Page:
Masquerading as maximizers, these minimizers-in-sheep’s-clothing have done deep harm. Though Six Sigma is almost dead (it’s been irrelevant for some time now), it has made a lasting mark. Billed as a profit maximizer, it categorically rejects maximization. In truth, it’s a variation minimizer and difference reducer. If it deviates, Six Sigma cuts its head off. Certainly this has a place in process control, but not in thinking control. But that’s exactly what’s happened. Six Sigma minimization has slithered off the manufacturing floor and created a culture of convergence. If your thinking is different, Six Sigma will clip it for you.
Lean is worse. All the buzz around lean is about maximizing throughput, but it doesn’t do that. It minimizes waste. But far worse is lean’s standard work. Minimize the difference among peoples’ work; make them do it the same; make the factory the same, regardless of the continent. All good on the factory floor, but lean’s minimization mania has spread like the plague and created a culture of convergence in its wake. And that’s the problem – lean’s minimization-standardization mantra has created a culture of convergence. If your thinking doesn’t fit in, lean will stomp it into place.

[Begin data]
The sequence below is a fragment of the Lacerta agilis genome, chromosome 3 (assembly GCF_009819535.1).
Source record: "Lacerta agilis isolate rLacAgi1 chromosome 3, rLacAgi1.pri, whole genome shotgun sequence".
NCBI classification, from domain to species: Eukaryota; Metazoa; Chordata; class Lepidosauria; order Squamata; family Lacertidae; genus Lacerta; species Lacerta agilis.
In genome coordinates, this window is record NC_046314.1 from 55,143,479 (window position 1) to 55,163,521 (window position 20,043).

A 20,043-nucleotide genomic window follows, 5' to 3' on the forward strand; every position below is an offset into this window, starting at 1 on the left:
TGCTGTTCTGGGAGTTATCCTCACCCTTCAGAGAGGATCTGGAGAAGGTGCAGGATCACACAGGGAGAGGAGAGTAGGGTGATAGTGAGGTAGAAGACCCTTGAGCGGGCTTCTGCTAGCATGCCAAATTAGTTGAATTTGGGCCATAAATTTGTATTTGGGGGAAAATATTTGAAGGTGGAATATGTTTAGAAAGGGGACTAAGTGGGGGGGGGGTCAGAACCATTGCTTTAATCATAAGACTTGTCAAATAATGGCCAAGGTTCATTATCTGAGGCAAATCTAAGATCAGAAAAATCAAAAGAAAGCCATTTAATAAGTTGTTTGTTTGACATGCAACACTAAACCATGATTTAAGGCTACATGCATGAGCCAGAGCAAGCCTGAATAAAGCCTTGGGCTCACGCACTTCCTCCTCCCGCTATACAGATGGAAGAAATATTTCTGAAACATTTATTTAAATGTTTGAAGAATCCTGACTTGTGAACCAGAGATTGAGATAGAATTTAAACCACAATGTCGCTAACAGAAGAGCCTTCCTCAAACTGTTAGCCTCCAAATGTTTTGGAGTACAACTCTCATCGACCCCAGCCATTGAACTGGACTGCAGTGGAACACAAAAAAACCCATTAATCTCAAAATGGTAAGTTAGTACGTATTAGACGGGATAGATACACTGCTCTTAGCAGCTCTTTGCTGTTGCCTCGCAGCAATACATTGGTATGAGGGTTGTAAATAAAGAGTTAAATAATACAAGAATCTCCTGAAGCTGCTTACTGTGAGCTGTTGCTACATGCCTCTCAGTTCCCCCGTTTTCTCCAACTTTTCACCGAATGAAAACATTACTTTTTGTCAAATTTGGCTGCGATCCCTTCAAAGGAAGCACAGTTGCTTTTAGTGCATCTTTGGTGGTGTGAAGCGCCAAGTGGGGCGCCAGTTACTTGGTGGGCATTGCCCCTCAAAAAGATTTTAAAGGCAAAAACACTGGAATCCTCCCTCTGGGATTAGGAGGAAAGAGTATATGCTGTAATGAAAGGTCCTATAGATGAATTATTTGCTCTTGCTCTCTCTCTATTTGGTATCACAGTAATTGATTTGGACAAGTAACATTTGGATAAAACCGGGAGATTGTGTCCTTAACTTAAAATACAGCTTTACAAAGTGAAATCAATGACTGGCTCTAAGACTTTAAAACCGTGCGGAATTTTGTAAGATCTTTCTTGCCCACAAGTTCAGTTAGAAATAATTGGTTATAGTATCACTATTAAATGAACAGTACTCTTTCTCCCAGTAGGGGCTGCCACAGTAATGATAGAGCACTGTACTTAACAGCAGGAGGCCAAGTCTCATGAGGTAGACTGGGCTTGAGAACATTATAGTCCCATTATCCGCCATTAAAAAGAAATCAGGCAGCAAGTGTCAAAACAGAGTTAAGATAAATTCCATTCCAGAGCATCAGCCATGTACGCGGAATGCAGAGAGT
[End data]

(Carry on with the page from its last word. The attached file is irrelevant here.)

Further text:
We need maximization at the expense of minimization, and divergence before convergence. We need creativity and innovation. But with Six Sigmaphiles and lean zealots running the show, maximization is little understood and divergence is a swear.
First we must educate on maximization. Maximization creates something that had not existed, while minimization reduces what is. Where Six Sigma minimization converges on the known right answer, creativity and innovation diverge to define a new question. The acid test: if you’re improving something you’re minimizing; if you’re inventing something you’re maximizing.
Like with He Who Shall Not Be Named, it’s not safe to say “diverge” out loud, because if you do, the lean Dementors will be called to suck out your soul. But, don’t despair – the talisman of guided divergence can save you.
With guided divergence, a team is given a creatively constructed set of constraints and very little time (hours) to come up with divergent ideas. The constraints guide the creativity (on target), and the tight timeline limits the risk – a small resource commitment. (Though counterintuitive, the tight timeline also creates remarkable innovation productivity.) Done in sets, several guided divergence sessions can cover a lot of ground in little time.
And the focused/constrained nature of guided divergence appeals to our minimization bias, and makes it okay to try a little divergence. We feel safe because we’re deviating only a little and only for a short time.
Lean and Six Sigma have served us well, and they still have their place. (Except for Six Sigma.) But they must be barred from creativity sessions and front end innovation, because here, divergence carries the day.